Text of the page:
In January of 2018, The Washington Times noted that the estimated $18 billion over the next decade spent on a border wall between the United States and Mexico would be roughly 0.0338 percent of the $53.128 trillion the Congressional Budget Office currently estimates the federal government will spend over that same 10-year period. So what is all the fuss about?

Yesterday WWF came to the Oval Office in the White House when Representative Nancy Pelosi and Senator Chuck Schumer discussed the border wall with President Trump. YouTube posted the video:

The battle is not about money–it’s about votes. The Democrats have lost some of the voting blocs they have counted on to win elections–they can no longer be sure of the working man’s vote or the union vote. So how are they going to win elections? They are counting on the minority vote. The Democrats are afraid that if the wall is built, they will lose the Hispanic vote.

According to the Pew Research Center, this is how Hispanics voted in 2018:

According to a USA Today article posted November 9, 2016, President Trump did surprisingly well among Hispanic voters:

Hispanics favored Democratic candidate Hillary Clinton 65% to 29%, a 36-point difference that helped her secure winning margins in states like Nevada and Colorado and kept her competitive late into the night in other key battleground states.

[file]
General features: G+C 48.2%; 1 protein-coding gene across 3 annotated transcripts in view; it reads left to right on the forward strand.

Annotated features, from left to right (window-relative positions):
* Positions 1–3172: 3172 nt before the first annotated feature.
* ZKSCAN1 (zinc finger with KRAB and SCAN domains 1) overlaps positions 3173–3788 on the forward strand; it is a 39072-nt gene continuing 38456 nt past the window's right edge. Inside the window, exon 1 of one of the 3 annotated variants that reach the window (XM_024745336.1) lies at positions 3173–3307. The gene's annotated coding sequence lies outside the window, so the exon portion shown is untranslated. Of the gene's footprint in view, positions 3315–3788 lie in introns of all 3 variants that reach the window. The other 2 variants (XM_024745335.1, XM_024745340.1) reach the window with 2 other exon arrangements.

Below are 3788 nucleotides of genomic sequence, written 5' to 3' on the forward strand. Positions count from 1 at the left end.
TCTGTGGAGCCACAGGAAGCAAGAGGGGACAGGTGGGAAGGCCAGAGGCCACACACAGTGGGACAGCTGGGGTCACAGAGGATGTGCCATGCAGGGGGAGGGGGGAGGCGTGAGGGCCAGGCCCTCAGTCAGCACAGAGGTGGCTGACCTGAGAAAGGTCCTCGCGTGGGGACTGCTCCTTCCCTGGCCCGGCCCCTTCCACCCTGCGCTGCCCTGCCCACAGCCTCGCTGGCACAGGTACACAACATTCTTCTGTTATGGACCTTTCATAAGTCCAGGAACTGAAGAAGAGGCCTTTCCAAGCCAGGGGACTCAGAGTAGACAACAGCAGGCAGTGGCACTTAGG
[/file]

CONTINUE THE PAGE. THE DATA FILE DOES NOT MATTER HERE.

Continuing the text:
But that margin, based on exit polling conducted by Edison Research, was smaller than the 71%-27% split that President Obama won in 2012. And it was smaller than the 72%-21% her husband, former president Bill Clinton, won in 1996.

Because the Democrats are becoming more dependent on the votes of minority groups to win elections, it is easy to understand why they would oppose any legislation or spending that most cost them votes in the minority community.

Looking Forward And Protecting Your Gains

Yesterday The Washington Examiner posted an article about some of Representative Nancy Pelosi’s plans should she become Speaker of the House. Say what you will about the lady, she wants to protect the Democrat party from themselves.

The article reports:

Democratic leader Rep. Nancy Pelosi, D-Calif., in the midst of fending off a coup to derail her return to the House speakership, is proposing a series of rules changes that could kneecap liberals from pursuing a bold agenda in the new Congress.

Among the many proposed rules changes the incoming majority plans to make in a draft document obtained by the Washington Post, is one backed by Pelosi and Rep. Richard Neal, D-Mass., ranking member of the House Ways and Means Committee, that would “[r]equire a three-fifths supermajority to raise individual income taxes on the lowest-earning 80% of taxpayers.”

The proposed changes also hint at restoring some sort of “reasonable rule” aimed at making sure legislation is paid for, though there isn’t much elaboration.

Below is a chart from Pew Research Center illustrating who pays taxes. The chart is from 2016:

Raising taxes on the lowest 80 percent of taxpayers would theoretically even the tax burden, but it would be another blow against the Middle Class. Keep in mind that one of the signs of a country with a healthy economy is a thriving Middle Class. I would like to see all Americans pay some income tax–everyone needs ‘skin in the game’, but simply raising taxes on the lower 80 percent of Americans makes no sense–it will only slow down the economy and not raise revenue.

The article concludes: